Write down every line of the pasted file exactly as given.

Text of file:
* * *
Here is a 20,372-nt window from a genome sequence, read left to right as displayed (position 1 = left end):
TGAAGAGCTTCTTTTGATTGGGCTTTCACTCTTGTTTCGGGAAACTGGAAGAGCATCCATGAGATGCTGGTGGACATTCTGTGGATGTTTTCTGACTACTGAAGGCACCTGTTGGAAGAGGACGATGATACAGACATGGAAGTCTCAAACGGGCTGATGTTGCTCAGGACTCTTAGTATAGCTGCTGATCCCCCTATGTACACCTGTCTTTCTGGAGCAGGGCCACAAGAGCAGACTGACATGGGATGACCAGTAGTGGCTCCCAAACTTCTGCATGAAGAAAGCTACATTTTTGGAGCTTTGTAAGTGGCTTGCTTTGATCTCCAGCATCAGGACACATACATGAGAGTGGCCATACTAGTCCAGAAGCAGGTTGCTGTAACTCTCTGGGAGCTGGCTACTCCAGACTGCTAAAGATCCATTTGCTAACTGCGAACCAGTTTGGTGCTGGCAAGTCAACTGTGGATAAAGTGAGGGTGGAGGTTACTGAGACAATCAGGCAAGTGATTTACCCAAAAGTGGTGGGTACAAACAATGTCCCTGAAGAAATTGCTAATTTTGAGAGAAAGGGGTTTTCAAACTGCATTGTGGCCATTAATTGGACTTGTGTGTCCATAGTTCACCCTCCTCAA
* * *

Here is a 20,372-nt window from a genome sequence, read left to right as displayed (position 1 = left end):
TGAAGAGCTTCTTTTGATTGGGCTTTCACTCTTGTTTCGGGAAACTGGAAGAGCATCCATGAGATGCTGGTGGACATTCTGTGGATGTTTTCTGACTACTGAAGGCACCTGTTGGAAGAGGACGATGATACAGACATGGAAGTCTCAAACGGGCTGATGTTGCTCAGGACTCTTAGTATAGCTGCTGATCCCCCTATGTACACCTGTCTTTCTGGAGCAGGGCCACAAGAGCAGACTGACATGGGATGACCAGTAGTGGCTCCCAAACTTCTGCATGAAGAAAGCTACATTTTTGGAGCTTTGTAAGTGGCTTGCTTTGATCTCCAGCATCAGGACACATACATGAGAGTGGCCATACTAGTCCAGAAGCAGGTTGCTGTAACTCTCTGGGAGCTGGCTACTCCAGACTGCTAAAGATCCATTTGCTAACTGCGAACCAGTTTGGTGCTGGCAAGTCAACTGTGGATAAAGTGAGGGTGGAGGTTACTGAGACAATCAGGCAAGTGATTTACCCAAAAGTGGTGGGTACAAACAATGTCCCTGAAGAAATTGCTAATTTTGAGAGAAAGGGGTTTTCAAACTGCATTGTGGCCATTAATTGGACTTGTGTGTCCATAGTTCACCCTCCTCAA